Sean is a data scientist at Databricks. He is an Apache Spark committer and PMC member, and co-author Advanced Analytics with Spark. Previously, he was director of Data Science at Cloudera and an engineer at Google.
Solving a data science problem is about more than making a model. It entails data cleaning, exploration, modeling and tuning, production deployment, and workflows governing each of these steps. In this simple example, we'll take a look at how health data can be used to predict life expectancy. It will start with data engineering in Apache Spark, data exploration, model tuning and logging with hyperopt and MLflow. It will continue with examples of how the model registry governs model promotion, and simple deployment to production with MLflow as a job or dashboard.
Deep learning sometimes seems like sorcery. Its state-of-the-art applications are at times delightful and at times disturbing. It's no wonder that companies are eager to apply deep learning for more prosaic business problems like better churn prediction, image curation, chatbots, time series analysis and more. This talk won't examine how to tune a deep learning architecture for accuracy. This talk will instead walk through basic steps to avoid common performance pitfalls in training, and then the right steps, in order, to scale up by applying more complex tooling and more hardware. Hopefully, you will find your modeling job can move along much faster without reaching immediately for a cluster of extra GPUs.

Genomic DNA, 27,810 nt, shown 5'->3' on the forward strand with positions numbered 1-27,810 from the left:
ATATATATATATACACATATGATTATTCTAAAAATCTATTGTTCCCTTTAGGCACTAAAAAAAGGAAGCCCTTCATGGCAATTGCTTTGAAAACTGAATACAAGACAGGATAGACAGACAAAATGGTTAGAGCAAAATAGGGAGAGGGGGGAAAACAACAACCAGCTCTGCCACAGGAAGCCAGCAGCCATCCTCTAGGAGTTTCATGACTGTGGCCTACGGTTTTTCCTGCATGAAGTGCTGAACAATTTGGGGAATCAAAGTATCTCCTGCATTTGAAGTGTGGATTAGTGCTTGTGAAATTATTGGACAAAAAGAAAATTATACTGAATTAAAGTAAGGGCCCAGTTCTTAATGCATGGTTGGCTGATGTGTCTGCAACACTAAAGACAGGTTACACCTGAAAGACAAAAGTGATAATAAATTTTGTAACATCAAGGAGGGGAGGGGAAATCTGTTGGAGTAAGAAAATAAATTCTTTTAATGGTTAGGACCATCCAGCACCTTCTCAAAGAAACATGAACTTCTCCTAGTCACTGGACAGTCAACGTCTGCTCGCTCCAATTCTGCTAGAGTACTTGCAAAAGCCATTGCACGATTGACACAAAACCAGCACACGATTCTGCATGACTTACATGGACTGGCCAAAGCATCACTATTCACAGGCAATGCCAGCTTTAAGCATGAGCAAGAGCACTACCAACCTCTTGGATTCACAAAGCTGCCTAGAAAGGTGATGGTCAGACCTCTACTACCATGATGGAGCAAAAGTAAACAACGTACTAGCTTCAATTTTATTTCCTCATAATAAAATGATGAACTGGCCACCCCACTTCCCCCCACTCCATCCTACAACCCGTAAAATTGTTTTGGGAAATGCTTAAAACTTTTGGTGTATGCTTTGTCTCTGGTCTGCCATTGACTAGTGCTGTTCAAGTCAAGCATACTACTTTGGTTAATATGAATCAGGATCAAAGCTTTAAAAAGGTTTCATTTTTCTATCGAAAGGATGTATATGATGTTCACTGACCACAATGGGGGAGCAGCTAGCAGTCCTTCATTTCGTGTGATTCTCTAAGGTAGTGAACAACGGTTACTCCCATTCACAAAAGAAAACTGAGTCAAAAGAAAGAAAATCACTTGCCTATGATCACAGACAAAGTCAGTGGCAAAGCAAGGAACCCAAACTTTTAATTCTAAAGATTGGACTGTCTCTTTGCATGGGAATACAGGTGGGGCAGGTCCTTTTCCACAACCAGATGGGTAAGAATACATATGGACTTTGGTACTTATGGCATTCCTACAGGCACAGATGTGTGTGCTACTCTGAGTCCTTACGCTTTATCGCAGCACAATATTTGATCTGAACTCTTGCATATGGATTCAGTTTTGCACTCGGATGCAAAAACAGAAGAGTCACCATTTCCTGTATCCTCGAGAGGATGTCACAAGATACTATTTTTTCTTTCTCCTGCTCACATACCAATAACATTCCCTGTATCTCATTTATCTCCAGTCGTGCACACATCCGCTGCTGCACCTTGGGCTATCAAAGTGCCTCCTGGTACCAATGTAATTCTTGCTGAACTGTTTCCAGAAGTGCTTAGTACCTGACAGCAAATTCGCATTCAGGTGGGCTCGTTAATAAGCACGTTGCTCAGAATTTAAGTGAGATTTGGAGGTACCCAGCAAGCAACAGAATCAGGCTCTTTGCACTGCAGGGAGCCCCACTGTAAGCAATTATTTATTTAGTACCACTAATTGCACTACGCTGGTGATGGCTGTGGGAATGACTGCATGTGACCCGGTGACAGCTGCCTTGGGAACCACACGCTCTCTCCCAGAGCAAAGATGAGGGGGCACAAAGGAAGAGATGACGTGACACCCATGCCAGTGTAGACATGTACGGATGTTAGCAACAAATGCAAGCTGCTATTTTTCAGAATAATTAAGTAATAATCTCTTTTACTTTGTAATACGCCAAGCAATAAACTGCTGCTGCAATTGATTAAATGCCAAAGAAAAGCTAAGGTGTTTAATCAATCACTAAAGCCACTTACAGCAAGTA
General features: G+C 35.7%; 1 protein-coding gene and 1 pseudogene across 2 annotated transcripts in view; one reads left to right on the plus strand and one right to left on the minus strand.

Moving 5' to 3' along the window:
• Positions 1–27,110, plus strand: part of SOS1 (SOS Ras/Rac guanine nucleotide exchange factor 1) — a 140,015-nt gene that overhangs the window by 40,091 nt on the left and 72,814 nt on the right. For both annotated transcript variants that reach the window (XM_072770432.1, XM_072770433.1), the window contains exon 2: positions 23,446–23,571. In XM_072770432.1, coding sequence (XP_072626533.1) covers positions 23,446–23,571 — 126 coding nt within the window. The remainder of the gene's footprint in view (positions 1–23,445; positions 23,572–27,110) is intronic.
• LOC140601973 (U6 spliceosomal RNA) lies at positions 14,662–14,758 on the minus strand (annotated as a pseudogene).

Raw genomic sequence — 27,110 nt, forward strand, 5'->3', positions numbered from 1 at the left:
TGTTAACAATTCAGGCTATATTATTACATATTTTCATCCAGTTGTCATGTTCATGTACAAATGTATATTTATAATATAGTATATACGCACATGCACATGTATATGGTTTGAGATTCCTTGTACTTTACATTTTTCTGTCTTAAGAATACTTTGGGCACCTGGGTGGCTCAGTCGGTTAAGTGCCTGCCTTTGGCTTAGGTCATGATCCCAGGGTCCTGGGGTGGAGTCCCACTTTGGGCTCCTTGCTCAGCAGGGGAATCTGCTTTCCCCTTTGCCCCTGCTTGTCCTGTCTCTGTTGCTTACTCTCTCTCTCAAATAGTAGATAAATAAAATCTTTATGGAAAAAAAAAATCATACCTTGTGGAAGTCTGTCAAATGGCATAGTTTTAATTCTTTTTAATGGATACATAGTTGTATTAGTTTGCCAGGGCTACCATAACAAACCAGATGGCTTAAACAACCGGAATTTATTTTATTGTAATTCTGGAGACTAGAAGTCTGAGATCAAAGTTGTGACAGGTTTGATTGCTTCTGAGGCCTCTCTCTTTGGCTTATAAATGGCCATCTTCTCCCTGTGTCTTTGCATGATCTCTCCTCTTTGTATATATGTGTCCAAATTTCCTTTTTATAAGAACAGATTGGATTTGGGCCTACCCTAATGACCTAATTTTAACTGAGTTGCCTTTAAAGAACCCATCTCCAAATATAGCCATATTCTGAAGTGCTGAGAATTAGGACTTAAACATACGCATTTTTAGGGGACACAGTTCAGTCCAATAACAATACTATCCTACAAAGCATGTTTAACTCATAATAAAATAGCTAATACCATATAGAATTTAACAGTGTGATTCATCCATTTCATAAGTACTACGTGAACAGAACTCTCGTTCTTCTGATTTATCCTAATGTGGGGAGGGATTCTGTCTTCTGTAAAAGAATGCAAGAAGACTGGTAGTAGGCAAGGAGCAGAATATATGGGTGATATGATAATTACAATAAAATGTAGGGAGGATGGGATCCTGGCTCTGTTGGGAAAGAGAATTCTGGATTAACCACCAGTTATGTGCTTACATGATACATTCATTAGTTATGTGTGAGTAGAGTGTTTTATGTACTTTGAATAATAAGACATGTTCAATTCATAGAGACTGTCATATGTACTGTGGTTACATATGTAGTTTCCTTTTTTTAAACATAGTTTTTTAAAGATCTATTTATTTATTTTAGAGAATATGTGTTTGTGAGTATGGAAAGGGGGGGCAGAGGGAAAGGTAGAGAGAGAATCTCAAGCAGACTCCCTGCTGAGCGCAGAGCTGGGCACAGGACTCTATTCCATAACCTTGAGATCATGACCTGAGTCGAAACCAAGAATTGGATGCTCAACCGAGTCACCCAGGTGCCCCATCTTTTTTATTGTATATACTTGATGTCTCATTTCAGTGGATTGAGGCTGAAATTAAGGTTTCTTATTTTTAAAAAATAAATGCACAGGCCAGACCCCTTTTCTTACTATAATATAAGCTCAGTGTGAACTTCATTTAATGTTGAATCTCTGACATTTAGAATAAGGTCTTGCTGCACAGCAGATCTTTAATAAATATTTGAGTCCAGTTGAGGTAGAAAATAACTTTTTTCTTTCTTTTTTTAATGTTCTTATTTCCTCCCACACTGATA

Careful with that modeling tool! Even the simplest data analysis problems can have surprising statistical subtleties, which can lead the aspiring data scientist to the wrong conclusions from data. This talk will examine three straightforward scenarios where many answers seem correct. It will examine how the notion of causality helps resolve all of them, and briefly explore the power of graphical models and Judea Pearl's do-calculus. By the end of this session, you will be more cautious and careful with the modeling tool, and learn that correlation is not always causation. Session hashtag: #SAISDS3